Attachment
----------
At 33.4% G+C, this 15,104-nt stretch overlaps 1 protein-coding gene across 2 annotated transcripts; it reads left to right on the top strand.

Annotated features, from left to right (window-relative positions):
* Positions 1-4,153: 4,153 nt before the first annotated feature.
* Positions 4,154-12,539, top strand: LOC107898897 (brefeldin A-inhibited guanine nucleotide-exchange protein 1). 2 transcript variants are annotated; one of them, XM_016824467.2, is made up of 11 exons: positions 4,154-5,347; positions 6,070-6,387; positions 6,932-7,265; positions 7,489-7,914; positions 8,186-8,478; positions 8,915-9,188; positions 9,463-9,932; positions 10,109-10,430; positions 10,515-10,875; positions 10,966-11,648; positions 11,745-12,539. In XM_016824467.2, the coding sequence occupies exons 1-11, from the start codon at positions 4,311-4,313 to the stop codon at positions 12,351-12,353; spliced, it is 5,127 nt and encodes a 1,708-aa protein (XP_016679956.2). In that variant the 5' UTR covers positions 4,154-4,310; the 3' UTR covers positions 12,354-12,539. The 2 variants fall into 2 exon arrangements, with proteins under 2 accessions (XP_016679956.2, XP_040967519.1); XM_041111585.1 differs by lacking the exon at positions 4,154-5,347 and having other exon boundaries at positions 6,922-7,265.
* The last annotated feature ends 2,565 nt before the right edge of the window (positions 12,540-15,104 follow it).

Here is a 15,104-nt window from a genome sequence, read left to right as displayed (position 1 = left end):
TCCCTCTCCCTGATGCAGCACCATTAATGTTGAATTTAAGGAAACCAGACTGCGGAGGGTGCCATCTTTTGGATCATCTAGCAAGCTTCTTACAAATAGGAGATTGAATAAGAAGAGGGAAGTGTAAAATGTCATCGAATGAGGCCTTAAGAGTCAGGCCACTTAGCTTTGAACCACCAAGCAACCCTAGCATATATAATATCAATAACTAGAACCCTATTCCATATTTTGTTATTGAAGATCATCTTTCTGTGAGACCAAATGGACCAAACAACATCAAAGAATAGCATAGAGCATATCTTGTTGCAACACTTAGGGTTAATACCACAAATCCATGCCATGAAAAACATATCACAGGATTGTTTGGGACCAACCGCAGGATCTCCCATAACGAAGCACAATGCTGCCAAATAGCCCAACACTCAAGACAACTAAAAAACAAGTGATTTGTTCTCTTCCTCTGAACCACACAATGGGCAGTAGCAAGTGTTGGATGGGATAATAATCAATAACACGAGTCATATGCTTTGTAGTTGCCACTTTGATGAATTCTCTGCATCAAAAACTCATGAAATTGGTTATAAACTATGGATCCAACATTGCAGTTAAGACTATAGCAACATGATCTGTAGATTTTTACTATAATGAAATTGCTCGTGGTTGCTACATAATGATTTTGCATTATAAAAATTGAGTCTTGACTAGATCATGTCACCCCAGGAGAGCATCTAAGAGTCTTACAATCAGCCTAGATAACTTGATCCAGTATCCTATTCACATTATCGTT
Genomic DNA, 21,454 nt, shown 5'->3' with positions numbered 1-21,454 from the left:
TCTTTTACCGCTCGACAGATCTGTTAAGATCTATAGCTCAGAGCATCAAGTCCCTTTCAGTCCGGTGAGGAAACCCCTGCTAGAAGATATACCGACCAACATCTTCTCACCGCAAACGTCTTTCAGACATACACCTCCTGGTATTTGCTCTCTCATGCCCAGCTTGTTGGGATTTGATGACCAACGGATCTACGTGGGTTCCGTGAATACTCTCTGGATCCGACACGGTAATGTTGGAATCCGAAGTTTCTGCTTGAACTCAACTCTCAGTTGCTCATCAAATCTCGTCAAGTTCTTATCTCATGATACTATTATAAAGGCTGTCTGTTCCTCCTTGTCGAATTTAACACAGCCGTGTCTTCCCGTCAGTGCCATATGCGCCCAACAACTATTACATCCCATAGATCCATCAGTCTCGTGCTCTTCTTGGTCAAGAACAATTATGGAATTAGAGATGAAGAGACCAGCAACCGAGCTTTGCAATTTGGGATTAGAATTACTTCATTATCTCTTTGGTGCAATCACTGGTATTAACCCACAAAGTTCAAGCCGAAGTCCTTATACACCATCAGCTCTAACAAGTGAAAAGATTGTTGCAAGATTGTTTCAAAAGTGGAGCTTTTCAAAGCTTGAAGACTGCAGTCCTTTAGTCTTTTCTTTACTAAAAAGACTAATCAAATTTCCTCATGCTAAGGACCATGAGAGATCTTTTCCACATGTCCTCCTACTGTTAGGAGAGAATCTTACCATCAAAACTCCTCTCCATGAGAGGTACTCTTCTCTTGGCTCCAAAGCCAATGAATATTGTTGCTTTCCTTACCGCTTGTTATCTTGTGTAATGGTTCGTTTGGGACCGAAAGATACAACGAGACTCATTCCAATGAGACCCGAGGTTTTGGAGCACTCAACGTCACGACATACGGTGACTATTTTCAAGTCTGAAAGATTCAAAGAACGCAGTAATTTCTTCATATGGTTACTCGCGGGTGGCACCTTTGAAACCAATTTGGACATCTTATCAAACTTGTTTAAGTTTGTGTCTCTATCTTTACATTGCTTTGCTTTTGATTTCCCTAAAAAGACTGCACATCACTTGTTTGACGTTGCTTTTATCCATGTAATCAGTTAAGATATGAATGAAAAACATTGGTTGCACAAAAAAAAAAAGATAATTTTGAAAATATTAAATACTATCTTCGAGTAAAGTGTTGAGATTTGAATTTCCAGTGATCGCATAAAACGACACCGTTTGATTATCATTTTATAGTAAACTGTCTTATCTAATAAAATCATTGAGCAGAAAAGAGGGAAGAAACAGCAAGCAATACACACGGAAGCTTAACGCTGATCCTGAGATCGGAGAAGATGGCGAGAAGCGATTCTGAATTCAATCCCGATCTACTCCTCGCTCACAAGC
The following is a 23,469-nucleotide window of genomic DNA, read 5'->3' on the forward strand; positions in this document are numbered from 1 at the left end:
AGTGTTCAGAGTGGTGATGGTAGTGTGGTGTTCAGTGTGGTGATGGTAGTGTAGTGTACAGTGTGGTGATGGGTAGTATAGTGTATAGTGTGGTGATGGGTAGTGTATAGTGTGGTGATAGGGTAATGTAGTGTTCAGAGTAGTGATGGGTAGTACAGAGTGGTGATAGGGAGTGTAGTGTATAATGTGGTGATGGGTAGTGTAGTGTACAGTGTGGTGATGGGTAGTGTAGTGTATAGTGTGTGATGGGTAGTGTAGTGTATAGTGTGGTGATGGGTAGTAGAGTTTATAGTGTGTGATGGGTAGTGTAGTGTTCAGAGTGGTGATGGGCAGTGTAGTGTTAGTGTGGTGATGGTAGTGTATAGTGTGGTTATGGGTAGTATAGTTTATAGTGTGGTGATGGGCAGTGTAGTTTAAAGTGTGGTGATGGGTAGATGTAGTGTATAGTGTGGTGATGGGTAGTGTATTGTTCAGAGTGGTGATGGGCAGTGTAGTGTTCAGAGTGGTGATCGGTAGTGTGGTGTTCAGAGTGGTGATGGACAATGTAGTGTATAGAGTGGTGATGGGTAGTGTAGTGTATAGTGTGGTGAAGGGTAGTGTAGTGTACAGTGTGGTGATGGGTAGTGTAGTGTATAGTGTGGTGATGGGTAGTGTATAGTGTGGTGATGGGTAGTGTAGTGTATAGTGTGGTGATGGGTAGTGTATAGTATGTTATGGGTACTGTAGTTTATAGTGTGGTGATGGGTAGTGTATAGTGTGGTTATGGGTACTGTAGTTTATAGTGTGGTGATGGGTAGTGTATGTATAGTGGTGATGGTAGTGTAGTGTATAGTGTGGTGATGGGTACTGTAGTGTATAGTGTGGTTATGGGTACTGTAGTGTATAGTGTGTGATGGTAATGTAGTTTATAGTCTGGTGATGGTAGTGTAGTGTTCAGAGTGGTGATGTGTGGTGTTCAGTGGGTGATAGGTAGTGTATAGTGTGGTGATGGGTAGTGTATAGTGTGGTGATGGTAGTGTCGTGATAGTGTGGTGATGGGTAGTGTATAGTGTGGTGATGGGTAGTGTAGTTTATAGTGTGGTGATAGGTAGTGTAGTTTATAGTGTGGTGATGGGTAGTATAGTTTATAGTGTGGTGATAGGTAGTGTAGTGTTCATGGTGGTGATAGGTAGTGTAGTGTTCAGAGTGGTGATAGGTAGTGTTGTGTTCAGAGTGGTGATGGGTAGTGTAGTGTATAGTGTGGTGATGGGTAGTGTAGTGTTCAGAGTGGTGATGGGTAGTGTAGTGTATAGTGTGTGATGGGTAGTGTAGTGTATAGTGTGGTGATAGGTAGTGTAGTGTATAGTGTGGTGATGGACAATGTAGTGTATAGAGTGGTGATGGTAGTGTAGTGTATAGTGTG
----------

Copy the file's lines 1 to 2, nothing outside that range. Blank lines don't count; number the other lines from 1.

At 33.4% G+C, this 15,104-nt stretch overlaps 1 protein-coding gene across 2 annotated transcripts; it reads left to right on the top strand.

Annotated features, from left to right (window-relative positions):